How are countries responding to rising food prices?
Global food crisis

It is no news that the world is currently in a food crisis. Yes, food has become much more expensive and scarce than it used to be just last year.

In its recent Nigeria Development Update (NDU), the World Bank estimated that the inflation shock will push eight million people into poverty between 2020 and 2021—this is bound to worsen as food prices increase further. For example, wheat has doubled in price this year alone. The price changes badly affect countries in the Middle East and North African (MENA) region like Egypt. Egypt is the largest wheat importer globally, and most of the imported wheat goes to the government's subsidised bread program. 

 

Key takeaways:

  • The world is going through the worst food crisis in almost 15 years, driven mainly by the Russia-Ukraine war. However, for many countries, the crisis began with supply chain strains and extreme weather conditions in 2020. 

  • On the one hand, many countries have responded to the crisis by imposing protectionist policies to increase local production. On the other hand, many have resorted to increasing supply by sourcing food from smaller producers and engaging in barter-like trade. 

  • Short-term solutions to the crisis include supply-inducing policies and welfare programs for individuals and farmers. Long-term solutions, however, include making food systems more resilient by improving the storage and transportation of food in emerging countries.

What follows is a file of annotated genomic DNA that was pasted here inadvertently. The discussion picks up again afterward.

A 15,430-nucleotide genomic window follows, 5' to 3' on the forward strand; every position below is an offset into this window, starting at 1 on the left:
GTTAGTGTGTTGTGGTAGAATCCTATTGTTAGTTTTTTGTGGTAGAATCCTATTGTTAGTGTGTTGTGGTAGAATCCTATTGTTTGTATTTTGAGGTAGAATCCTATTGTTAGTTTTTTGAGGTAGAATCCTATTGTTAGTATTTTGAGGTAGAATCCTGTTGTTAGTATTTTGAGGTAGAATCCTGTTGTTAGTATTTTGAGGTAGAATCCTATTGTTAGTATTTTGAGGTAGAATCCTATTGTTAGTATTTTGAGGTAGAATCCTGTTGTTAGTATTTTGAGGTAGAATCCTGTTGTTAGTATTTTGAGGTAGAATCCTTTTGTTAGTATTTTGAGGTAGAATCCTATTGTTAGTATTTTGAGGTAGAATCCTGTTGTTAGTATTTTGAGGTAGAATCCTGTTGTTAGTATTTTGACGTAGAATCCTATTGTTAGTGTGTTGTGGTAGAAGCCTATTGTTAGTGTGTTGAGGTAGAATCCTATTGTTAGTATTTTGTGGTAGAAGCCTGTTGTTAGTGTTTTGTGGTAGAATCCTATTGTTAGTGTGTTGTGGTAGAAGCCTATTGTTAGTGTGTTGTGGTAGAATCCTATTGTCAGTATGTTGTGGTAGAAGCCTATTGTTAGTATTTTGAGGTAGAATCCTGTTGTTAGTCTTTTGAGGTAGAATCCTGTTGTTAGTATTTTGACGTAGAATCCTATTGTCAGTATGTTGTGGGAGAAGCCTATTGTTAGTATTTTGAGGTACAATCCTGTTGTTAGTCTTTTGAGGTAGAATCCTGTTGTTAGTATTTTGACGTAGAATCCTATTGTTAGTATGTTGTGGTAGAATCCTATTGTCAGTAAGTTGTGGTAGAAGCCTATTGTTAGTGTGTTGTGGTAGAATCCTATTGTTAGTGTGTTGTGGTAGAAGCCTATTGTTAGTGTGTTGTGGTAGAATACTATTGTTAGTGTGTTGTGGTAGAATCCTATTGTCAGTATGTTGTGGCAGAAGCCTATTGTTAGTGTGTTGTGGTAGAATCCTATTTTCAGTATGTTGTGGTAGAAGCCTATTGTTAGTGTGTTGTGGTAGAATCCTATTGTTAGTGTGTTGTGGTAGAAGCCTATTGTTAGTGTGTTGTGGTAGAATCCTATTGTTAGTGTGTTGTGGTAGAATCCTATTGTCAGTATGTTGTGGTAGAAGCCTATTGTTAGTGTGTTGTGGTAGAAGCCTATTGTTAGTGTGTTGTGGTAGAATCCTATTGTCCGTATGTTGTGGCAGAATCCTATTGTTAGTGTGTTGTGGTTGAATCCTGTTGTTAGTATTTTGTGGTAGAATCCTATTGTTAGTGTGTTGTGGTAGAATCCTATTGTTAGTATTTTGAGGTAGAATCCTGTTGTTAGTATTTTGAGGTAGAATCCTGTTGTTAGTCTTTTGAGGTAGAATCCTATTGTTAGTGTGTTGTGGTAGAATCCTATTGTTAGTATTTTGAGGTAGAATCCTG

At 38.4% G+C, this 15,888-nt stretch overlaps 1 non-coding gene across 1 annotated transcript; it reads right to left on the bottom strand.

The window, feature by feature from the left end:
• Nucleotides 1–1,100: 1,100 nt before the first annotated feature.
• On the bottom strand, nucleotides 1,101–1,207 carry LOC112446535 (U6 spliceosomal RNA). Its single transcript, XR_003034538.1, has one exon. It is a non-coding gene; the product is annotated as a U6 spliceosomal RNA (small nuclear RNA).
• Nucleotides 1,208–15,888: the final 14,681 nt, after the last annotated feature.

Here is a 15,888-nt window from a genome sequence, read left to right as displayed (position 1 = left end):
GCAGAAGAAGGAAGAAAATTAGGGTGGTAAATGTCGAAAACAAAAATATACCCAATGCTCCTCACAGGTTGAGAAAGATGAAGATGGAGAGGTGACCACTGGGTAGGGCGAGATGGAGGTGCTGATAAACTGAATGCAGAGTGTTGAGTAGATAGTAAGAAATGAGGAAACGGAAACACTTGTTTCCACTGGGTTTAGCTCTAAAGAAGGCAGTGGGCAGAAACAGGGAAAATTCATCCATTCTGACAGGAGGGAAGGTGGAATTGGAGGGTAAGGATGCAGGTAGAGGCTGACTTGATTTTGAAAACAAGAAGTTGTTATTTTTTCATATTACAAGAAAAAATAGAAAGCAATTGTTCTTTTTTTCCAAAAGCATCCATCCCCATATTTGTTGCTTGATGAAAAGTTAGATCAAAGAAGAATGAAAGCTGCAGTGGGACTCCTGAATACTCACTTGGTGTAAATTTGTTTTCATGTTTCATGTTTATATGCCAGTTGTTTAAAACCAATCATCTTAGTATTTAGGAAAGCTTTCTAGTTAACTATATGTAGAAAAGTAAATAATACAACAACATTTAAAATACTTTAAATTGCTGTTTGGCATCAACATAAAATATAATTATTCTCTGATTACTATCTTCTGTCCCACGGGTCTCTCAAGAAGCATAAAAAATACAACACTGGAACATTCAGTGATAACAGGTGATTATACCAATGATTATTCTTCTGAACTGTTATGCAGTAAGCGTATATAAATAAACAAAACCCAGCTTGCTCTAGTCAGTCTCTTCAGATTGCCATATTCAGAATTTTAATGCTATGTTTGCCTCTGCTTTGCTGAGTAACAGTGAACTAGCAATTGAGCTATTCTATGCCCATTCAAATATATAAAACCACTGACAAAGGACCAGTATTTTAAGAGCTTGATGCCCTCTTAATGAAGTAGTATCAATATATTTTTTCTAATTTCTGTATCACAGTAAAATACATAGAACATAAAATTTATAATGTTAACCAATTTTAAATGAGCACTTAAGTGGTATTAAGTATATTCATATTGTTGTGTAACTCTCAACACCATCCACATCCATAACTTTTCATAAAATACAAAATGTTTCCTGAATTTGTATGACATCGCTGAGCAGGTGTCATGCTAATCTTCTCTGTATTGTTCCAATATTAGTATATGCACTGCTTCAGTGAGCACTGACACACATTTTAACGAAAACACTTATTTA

For Egypt, bread is life. In fact, bread is called "aish" or "eish" in Egypt, which means life/living. So, when wheat prices rise, the entire country feels the impact. The rise in wheat prices in 2008-2009 was partly responsible for the Egyptian uprising (Arab Spring) in 2011. The cost of bread had increased by over 30%, and the government suspended its subsidised bread program. This, coupled with the rising unemployment in the country, led to severe dissatisfaction with the government. The country might be facing a similar hike in food prices caused by the Russia-Ukraine war. 

At the moment, the government's wheat import bill might increase to $5.7billion, from an annual rate of $3 billion—which makes the bread subsidy more expensive than usual. This is one of the grim impacts of the

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Gbemisola Alonge

Gbemisola Alonge

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